Friday, May 6, 2011

Beauty Comes From the Brain As Well

I feel that a woman ought not to be just physically attractive, but mentally and inwardly attractive. A woman with an immense wealth of knowledge is sure to attract any man out there!

So, in honor of that thought, I found a list on another blog that I watch, "Depict This," and she had a list of 100 top books according to BBC. Here they are, and I will share my thoughts on the ones that I have read~!

~  BBC’s Top 100 Reads  ~

1.  Pride and Prejudice - Jane Austen (I adored this book. I was inspired to read it after watching the movie version [both versions, actually] and it is the epitome of romance and grace.)
2.  The Lord of the Rings - JRR Tolkien 
3.  Jane Eyre - Charlotte Bronte (I really enjoyed this read. The storyline was a bit cliche at first, however it finally built up in the middle and carried on throughout the end on an exciting note!)
4.  Harry Potter series - JK Rowling (Okay, who DOESN'T like Harry Potter?-I can think of quite a few people, actually...However, Harry Potter is one of the most magical and incredible series that I have read. Slytherin girl all the way :-) )
5.  To Kill a Mockingbird - Harper Lee (Pretty good read. My best friend ADORES this book and can quote entire passages from just about every page. One worth reading at least once.)
6.  The Bible (My favorite book of all time. Hands down.)
7.  Wuthering Heights - Emily Bronte 
8.  Nineteen Eighty Four - George Orwell
9.  His Dark Materials - Philip Pullman
10.  Great Expectations - Charles Dickens 
11.  Little Women - Louisa M Alcott (I read Little Men..does that count? I can say that Little Men, by the same author, was adorable as can be!)
12.  Tess of the D’Urbervilles - Thoms Hardy
13.  Catch 22 - Joseph Heller (This book makes me unbelievably happy. Where can I start? This satirical war novel is hilarious, witty, hands-down on war and battles, and a VERY good read. Transitions can be rough, however the rough read can easily be forgotten by Heller's humor. I REALLY recommend this book.)
14.  Complete Works of Shakespeare (Erm...haven't quite read his complete works...I have read Macbeth [shhh], Hamlet, Romeo and Juliet, Julius Cesar, As You Like It, and Twelfth Night. Hamlet is my favorite tragedy, and Twelfth Night is my favorite comedy.)
15.  Rebecca - Daphne Du Maurier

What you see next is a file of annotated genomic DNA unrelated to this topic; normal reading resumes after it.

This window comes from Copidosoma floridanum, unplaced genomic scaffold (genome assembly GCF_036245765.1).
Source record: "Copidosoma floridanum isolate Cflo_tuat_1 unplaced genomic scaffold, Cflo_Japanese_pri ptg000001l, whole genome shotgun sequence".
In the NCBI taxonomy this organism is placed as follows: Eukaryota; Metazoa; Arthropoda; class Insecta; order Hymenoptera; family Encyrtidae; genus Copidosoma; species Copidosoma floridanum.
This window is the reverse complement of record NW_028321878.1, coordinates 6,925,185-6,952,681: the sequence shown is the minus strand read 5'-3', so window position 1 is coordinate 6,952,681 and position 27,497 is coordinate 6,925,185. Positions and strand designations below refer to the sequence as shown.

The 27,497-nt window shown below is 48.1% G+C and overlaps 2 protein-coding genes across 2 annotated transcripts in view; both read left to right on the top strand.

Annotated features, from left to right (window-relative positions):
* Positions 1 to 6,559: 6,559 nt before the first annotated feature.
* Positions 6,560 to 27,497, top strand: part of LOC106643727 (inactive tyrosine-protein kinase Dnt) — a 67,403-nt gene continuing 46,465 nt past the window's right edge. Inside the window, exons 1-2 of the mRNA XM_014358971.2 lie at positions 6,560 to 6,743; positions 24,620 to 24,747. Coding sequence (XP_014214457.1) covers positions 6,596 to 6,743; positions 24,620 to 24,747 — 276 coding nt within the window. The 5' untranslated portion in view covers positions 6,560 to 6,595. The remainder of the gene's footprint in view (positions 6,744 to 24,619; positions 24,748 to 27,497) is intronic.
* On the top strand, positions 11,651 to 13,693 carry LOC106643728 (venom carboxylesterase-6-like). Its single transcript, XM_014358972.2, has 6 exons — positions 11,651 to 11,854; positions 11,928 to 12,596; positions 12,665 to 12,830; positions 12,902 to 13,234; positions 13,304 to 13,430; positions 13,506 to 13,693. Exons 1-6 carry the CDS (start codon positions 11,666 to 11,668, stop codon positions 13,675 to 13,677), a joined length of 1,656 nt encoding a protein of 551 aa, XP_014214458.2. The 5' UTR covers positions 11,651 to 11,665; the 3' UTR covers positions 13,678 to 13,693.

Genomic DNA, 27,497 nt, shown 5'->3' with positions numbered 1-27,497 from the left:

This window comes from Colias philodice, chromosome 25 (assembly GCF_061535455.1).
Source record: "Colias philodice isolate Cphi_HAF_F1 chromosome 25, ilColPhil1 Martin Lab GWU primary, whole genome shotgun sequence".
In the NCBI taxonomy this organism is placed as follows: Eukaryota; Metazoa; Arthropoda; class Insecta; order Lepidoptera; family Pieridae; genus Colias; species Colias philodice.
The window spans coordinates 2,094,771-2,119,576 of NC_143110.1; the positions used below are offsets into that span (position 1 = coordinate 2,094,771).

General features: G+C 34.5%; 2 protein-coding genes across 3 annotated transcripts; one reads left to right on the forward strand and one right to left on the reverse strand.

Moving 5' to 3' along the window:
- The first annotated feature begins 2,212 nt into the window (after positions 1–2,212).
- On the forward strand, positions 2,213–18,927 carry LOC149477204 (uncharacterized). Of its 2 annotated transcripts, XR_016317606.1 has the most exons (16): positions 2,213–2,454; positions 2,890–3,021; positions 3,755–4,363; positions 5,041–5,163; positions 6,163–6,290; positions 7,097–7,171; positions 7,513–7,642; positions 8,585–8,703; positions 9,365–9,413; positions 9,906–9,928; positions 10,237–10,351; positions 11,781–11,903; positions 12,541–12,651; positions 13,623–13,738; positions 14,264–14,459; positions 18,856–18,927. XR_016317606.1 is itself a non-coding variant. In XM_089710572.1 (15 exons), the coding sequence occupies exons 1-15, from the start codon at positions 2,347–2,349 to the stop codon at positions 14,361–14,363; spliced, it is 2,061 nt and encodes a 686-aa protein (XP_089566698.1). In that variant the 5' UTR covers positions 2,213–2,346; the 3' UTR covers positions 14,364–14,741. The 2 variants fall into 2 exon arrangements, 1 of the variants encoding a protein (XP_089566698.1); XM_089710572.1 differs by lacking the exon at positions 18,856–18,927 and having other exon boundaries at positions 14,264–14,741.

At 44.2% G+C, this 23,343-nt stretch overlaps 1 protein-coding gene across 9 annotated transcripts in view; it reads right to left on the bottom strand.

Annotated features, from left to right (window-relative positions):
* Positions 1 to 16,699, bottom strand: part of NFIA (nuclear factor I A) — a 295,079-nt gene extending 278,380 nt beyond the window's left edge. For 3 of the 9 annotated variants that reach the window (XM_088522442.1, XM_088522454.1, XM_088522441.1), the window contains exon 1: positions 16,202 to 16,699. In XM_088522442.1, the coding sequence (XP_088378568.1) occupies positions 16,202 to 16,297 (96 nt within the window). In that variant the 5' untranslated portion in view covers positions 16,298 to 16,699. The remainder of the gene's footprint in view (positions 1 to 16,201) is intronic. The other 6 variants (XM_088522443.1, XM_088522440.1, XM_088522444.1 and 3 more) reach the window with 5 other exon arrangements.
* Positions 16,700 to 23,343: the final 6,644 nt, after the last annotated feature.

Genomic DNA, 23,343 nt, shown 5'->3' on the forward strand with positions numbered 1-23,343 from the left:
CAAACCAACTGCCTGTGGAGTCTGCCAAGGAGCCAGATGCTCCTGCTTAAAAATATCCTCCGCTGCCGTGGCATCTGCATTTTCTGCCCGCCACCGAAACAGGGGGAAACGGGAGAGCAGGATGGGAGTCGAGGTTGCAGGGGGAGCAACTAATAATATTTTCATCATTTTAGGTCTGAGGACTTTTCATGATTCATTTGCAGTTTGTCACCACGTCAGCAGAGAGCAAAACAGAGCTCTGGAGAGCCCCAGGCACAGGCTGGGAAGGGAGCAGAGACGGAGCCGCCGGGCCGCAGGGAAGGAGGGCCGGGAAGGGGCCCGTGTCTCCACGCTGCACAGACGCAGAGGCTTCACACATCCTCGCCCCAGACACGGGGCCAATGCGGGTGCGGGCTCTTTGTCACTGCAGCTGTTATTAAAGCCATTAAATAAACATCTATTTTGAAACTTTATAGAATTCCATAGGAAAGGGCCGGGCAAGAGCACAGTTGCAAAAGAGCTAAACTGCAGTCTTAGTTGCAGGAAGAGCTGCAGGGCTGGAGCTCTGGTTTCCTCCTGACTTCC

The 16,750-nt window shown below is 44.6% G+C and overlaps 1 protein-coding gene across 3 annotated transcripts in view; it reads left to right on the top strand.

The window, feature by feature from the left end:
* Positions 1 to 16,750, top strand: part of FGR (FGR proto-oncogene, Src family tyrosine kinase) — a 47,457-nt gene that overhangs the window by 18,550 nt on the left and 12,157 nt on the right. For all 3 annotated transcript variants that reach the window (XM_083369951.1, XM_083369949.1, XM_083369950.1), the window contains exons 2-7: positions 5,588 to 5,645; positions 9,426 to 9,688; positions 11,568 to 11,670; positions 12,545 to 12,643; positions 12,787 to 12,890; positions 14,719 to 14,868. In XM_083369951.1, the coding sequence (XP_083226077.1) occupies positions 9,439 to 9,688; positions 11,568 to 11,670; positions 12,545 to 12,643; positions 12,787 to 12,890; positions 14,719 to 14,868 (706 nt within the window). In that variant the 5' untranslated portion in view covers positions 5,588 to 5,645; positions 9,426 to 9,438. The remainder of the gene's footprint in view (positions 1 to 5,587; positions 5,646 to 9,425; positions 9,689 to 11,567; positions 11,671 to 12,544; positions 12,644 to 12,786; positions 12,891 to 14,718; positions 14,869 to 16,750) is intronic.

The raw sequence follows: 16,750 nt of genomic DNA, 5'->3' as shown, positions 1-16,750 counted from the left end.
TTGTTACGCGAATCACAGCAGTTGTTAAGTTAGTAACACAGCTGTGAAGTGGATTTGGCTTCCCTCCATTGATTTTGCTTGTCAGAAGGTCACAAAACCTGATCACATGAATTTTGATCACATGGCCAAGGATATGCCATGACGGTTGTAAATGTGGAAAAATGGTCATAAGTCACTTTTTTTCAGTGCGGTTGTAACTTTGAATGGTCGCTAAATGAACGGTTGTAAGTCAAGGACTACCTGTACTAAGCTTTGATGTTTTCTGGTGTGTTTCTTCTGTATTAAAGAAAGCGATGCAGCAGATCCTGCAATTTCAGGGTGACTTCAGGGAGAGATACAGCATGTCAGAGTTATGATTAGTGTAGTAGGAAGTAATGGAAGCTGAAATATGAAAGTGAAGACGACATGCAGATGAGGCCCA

16.  The Hobbit - JRR Tolkien 
17.  Birdsong - Sebastian Faulks
18.  Catcher in the Rye - JD Salinger (Crude at times, very profane, but a quick read and one to just say you've read it. I am sure that Mr. Salinger wrote better books in his lifetime, ones that are more worth reading, but this one is so short so, hey, why not give it a try?)
19.  The Time Traveller’s Wife - Audrey Niffenegger
20.  Middlemarch - George Eliot
21.  Gone With The Wind - Margaret Mitchell
22.  The Great Gatsby - F Scott Fitzgerald
23.  Bleak House - Charles Dickens
24.  War and Peace - Leo Tolstoy 
25.  The Hitch Hiker’s Guide to the Galaxy - Douglas Adams 
26.  Brideshead Revisited - Evelyn Waugh
27.  Crime and Punishment - Fyodor Dostoyevsky
28.  Grapes of Wrath - John Steinbeck (I found this book to be a waste of my time and summer. I really loathe this book, and I would not recommend it. It certainly isn't one of the more..refined pieces of literature out there.)
29.  Alice in Wonderland - Lewis Carroll 
30.  The Wind in the Willows - Kenneth Grahame 
31.  Anna Karenina - Leo Tolstoy
32.  David Copperfield - Charles Dickens (I have started it, have yet to finish.)
33.  Chronicles of Narnia - CS Lewis (A series that I regrettably haven't finished, however I REALLY enjoy what I've read so far! I am super excited for the next movie installment because it will be my favorite of them all, The Magician's Nephew!)
34.  Emma - Jane Austen 
35.  Persuasion - Jane Austen 
36.  The Lion, The Witch and The Wardrobe - CS Lewis (A must read if not interested in the entire series but looking to read at least one.)
37.  The Kite Runner - Khaled Hosseini
38.  Captain Corelli’s Mandolin - Louis De Berniere
39.  Memoirs of a Geisha - Arthur Golden 
40.  Winnie the Pooh - AA Milne (Are you kidding me? Winnie the Pooh was my childhood. I still read this from time to time just to cheer myself up and revisit nostalgic memories.)
41.  Animal Farm - George Orwell
42.  The Da Vinci Code - Dan Brown 
43.  One Hundred Years of Solitude - Gabriel Garcia Marquez
44.  A Prayer for Owen Meaney - John Irving